The start of the 2021-22 Saudi Professional League season is almost here and in the first of two parts we look at the main challengers for the title.
Last season: 1st. It was not the most dominant of Al-Hilal championships, but the team, going for a second straight title, showed their experience and know-how when the pressure was on.
The summer: Good — they always say that you should strengthen from a position of strength and that is what Al-Hilal seem to have done. Sebastian Giovinco has been a solid performer in his 30 months at the club before a reunion with Razvan Lucescu in Greece, but the hole left by the 34-year-old Italian will be more than filled by the 25 year-old Matteus Pereira. The Brazilian was always going to leave West Bromwich Albion after relegation, but it was expected he would stay in the English Premier League. His move to Riyadh should ensure that the supply to last season’s top scorer Bafetimbi Gomis and new striker Moussa Marega, who arrives from Porto, continues. Pereira also has the ability to find the net on a regular basis.
Coach: Leonardo Jardim. The arrival of the Portuguese boss is one of the most intriguing additions in the close season. He demonstrated that he can build a fine team against the odds while at Monaco, and he was right when he said that a French title with them was worth four with PSG. What can he do with the champions who are expected to win again? It will be a different situation.
Strengths: So many. Strength in depth, a solid spine, several of the best Saudi Arabian internationals and a goal threat from all over the pitch. There is a winning mentality at the club.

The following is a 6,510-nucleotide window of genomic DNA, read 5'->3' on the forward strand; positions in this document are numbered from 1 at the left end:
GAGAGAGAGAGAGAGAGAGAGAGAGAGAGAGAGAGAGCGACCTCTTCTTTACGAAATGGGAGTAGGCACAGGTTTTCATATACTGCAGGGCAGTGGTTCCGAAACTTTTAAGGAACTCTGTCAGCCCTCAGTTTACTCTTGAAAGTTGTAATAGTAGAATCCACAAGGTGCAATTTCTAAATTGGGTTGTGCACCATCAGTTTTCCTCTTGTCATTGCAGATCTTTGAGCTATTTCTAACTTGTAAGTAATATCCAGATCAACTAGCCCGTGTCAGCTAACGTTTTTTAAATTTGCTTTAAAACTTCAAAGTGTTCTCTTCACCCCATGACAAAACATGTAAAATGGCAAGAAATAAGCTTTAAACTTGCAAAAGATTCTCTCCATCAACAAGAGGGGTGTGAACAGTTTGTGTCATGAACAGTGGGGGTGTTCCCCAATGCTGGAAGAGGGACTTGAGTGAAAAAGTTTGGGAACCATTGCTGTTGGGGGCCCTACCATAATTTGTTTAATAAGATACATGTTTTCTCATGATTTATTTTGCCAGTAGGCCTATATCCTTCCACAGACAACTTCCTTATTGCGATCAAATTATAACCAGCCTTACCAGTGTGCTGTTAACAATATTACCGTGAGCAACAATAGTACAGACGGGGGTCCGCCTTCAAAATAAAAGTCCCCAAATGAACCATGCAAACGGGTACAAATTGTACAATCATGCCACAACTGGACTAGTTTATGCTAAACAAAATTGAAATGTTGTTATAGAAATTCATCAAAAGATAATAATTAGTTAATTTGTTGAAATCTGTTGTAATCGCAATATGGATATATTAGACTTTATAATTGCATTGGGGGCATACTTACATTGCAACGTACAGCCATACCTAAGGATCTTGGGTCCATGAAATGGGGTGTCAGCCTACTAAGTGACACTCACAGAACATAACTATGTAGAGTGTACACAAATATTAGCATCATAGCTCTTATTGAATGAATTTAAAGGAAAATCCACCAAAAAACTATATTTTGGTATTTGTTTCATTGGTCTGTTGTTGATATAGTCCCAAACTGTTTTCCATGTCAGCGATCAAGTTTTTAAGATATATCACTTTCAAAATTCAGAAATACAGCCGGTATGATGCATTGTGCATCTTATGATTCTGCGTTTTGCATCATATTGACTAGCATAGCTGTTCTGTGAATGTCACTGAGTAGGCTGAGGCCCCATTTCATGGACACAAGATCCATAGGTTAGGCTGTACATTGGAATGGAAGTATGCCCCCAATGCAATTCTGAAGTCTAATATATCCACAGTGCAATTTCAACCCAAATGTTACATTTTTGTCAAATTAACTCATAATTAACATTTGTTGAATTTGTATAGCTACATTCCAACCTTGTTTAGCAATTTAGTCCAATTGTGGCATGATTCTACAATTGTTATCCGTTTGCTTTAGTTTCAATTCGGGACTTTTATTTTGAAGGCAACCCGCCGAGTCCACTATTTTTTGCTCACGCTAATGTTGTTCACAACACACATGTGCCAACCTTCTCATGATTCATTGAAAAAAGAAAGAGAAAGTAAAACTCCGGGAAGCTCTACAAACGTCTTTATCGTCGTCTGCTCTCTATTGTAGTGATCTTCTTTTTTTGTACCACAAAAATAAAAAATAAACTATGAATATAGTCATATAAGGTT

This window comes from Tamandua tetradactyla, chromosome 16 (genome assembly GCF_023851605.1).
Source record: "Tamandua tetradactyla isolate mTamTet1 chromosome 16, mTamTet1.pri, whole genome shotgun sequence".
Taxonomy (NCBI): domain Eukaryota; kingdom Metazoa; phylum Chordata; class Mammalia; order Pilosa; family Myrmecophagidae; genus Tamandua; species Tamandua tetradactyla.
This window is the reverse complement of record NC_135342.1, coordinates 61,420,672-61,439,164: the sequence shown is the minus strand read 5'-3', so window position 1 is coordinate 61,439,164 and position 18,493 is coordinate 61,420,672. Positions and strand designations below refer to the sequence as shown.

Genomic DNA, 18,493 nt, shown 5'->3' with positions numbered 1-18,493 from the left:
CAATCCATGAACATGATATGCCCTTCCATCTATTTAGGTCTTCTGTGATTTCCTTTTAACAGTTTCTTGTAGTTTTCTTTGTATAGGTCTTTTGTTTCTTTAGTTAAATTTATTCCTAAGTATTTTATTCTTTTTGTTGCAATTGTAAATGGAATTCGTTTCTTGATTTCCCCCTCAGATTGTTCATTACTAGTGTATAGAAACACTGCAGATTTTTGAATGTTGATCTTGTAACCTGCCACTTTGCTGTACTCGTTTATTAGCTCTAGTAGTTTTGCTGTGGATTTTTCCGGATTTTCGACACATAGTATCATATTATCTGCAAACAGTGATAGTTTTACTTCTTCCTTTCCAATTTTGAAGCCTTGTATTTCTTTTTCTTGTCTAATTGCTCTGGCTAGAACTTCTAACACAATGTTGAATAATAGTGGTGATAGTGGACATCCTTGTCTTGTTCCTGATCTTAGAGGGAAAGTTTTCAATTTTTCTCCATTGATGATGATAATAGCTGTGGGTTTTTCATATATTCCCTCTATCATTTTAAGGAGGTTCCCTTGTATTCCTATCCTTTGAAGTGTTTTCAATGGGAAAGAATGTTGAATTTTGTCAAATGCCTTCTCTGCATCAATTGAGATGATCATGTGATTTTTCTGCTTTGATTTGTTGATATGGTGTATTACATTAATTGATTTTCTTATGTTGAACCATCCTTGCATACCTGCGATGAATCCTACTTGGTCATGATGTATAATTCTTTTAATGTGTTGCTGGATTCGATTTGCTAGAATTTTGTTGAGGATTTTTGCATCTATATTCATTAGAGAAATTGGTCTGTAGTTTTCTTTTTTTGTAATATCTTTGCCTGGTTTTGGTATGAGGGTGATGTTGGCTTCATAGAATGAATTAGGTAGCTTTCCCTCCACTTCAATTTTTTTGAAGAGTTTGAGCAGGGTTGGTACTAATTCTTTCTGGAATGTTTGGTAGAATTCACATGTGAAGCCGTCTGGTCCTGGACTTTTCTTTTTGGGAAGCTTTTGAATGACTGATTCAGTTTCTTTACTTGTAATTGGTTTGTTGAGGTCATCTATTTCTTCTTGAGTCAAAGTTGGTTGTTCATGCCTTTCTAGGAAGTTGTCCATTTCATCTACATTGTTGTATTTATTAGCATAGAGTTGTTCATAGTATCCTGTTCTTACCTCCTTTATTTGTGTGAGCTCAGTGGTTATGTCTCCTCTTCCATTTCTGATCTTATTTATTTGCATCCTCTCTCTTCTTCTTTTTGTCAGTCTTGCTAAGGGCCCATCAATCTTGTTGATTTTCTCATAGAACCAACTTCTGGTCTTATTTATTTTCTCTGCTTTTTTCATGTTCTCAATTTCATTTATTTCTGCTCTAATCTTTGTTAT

Weaknesses: More than any other club, Al-Hilal covets the AFC Champions League and, even with the strongest squad in the league, there is always a chance that the continental crown can provide a distraction. There may be a few tired players from the significant contingent that went to the Olympics just before the season started.
Prediction: Al-Hilal were the best team last season, and if the new coach clicks, could be considerably better. It is hard to see past a “three-peat.”
Last season: A disappointing sixth that, at one point, looked like it could have been a lot worse. The 2019 champions were still in the relegation zone as the season approached the halfway point. It ended the tenure of Rui Vitoria, and while Alen Horvat steadied the ship, he was replaced by former Brazil boss Mano Menezes. The campaign ended relatively well with the club climbing the table.
The summer: It looks pretty good despite the exit of consistent goalkeeper Brad Jones. The big-money signing last year of Pity Martinez made international headlines, but the Argentine struggled to make a difference and ended up with a serious injury. Talisca will step into the attacking midfield shoes, and if the Brazilian can reproduce his Chinese form, the fans will be delighted.
Abderrazzak Hamdallah has stayed, despite a few rumors to the contrary, and the Moroccan has been a steady goal-scorer. Bringing in Vincent Aboubakar should give Al-Nassr added firepower as the Cameroon international has scored consistently at a good level in Europe.